Scotland James hoped from day one that his old kingdom and his new one could be united. He was king of both and he wanted it to be, so it would happen, right? No. Once again the legal complexities of the situation escaped him but not the hordes of constitutional lawyers and advisers who explained why it couldn’t be done. Plus the visceral fear of many English aristocrats and officials that if the two countries were legally united, then the flow of Scots finding office in the south would turn into a flood.

Ireland The advent of a Scottish king on the throne of England opened the way for the settlement of Ulster i.e. lots of poor Scots had wanted to emigrate to Ireland but been prevented when it was run by the English crown. James’s advent unlocked the floodgates. Thousands of emigrants settled along the coast of north-east Ireland then moved inland, settling land seized from the Irish owners.

Much of it had belonged to the Earls of Tyrone and Tyrconnell who forfeited it when they absconded to the continent in 1607 in a bid to work with Spain to raise an army, invade Ireland, and restore the Irish aristocracy to the lands and powers it had enjoyed before the Elizabethan conquest.

The Earls of Tyrone and Tyrconnell Their plan was never carried out for a number of reasons:

  • the Spanish government of King Philip III didn’t want to rock the boat, wanted to maintain the new peace with the new Stuart dynasty (established in 1604) in order to focus its energies on its long-running war with the Dutch Republic. In fact discussions had opened about marrying Prince Henry to a Spanish royal bride
  • Spain had recently [1598] gone bankrupt – again
  • the Spanish fleet had only just been destroyed by a Dutch fleet at the Battle of Gibraltar, 25 April 1607 and so wasn’t in a position to mount any kind of invasion

Instead the net result of what became known as ‘the Flight of the Earls’ was a watershed in Irish history. They set sail on a ship to France and thence to Spain but neither they, their heirs or any of their ninety or so followers ever returned. As such, the Flight of the Earls represented the moment when the ancient Gaelic aristocracy of Ulster went into permanent exile. And this opened the way for the settlement of Ulster by Presbyterian Scots – the Plantation of Ulster – and the creation of the Ulster problem which has bedevilled British politics for over a century (pp.70-71).

The Thirty Years War In Kishlansky’s account the outbreak of war in the Holy Roman Empire in 1618 changed the tone of James’s rule. Having just read Peter H. Wilson’s vast account of the war, I found myself disagreeing with the way Kishlansky tells the story. He leaves facts out, his summary feels incomplete and a bit misleading.

In Wilson’s version, Protestant nobles in the Kingdom of Bohemia, worried by the pro-Catholic and anti-Protestant trend of recent policies of the Holy Roman Emperor Ferdinand II, raised a rebellion against him and sought allies among the Protestant leaders of the Empire’s scores of independent states. Ferdinand was titular King of Bohemia, but the rebels rejected his kingship and offered the crown to a solidly Protestant prince, the Count Palatine of the Rhine (i.e. ruler of the territory know as the Palatinate) Frederick V – not least because he was the leader of the Protestant Union, a military alliance founded by his father.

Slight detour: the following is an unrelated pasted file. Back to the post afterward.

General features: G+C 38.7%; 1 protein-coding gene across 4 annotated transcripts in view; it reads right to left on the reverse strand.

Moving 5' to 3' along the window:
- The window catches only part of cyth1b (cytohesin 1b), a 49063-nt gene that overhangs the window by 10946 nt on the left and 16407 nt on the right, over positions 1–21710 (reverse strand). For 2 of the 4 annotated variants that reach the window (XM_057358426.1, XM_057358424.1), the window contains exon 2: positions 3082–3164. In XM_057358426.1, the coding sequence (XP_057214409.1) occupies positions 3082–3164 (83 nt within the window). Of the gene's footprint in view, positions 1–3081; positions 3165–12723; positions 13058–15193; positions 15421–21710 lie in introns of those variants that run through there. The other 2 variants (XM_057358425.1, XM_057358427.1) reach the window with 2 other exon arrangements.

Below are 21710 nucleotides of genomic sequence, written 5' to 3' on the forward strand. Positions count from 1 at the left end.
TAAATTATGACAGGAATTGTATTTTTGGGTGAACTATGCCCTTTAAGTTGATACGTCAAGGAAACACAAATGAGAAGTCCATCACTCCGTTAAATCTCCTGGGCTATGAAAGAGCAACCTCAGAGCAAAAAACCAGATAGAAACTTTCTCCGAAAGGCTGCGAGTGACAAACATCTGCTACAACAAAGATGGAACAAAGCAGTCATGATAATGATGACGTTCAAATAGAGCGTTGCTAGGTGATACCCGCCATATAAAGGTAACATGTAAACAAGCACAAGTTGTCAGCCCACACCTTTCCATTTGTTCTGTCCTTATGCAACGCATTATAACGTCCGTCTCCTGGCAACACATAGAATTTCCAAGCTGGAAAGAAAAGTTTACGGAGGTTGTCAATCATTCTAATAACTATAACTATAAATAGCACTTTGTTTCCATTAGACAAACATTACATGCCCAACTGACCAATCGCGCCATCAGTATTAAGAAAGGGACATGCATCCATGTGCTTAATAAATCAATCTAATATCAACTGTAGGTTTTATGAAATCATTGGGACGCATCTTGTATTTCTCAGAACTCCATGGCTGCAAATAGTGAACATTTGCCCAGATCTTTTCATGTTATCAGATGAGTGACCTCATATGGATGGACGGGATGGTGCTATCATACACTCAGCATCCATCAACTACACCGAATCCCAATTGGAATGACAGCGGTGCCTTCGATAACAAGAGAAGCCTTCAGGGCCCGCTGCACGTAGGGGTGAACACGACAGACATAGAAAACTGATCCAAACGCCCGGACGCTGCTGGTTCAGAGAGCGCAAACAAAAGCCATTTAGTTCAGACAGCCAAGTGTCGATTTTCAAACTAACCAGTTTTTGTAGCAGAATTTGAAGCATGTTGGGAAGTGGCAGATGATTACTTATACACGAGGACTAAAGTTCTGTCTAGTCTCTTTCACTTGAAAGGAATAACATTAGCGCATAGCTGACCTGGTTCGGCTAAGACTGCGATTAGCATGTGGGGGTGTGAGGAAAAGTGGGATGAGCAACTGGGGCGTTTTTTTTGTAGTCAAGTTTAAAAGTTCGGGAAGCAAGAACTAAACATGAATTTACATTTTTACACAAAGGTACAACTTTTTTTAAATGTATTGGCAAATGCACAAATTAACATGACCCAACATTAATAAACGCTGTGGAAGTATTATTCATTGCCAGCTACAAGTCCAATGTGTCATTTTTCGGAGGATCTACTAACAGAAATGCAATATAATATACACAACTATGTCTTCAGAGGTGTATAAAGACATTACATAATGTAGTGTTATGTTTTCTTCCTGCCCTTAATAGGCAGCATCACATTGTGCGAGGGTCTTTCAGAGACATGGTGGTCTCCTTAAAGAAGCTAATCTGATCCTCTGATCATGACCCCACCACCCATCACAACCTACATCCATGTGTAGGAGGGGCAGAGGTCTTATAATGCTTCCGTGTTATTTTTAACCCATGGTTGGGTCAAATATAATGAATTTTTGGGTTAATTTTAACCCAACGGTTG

Frederick accepted, was crowned King of Bohemia in 1619, and led the military struggle against the armies of the Holy Roman Emperor – but he lost. The Bohemian army was crushed at the Battle of White Mountain just outside Prague on 8 November 1620. Frederick and his wife fled. Because he had only reigned for one calendar year he and his wife became known as the Winter King and the Winter Queen.

Following the Battle of White Mountain the Emperor’s Catholic army seized Prague, the Emperor was reinstated as King of Bohemia, and then his forces, along with a Spanish army led by the Marquis de Spinola, went on to seize the Palatinate, Frederick’s original territory, as well as engaging the Protestant states who had allied with the Bohemians. The Emperor took the opportunity of his victory to impose tough new pro-Catholic policies on all the conquered territory.

The Winter Queen Why did this have an impact in faraway Britain? Because Frederick had been married to Elizabeth Stuart, James’s daughter, in 1613. The marriage took place in London, in the Palace of Whitehall, and was attended by a vast mob of British aristocracy. John Donne wrote a poem about it. Thus it was the British king’s daughter and son-in-law who were violently overthrown by a Catholic super-power and went into exile (in the Hague in the Dutch Netherlands).

From that point onwards King James, and then his successor, King Charles, were pestered by advisers and commentators and pamphlet writers begging the king to intervene, to send money or, preferably, an army.

Protestants of all stripes saw the war – which didn’t end with the capture of Prague but spread into a number of other Protestant states of the empire, and was destined to rumble on for generations – as an attack by the Catholic Habsburgs on all their Protestant subjects.

When you added in the resumption of the long war between Catholic Spain (also ruled by a branch of the Habsburg family) to suppress the rebels of the Protestant Dutch Netherlands, it wasn’t difficult to claim there was a vast Catholic conspiracy to defeat and exterminate Protestantism.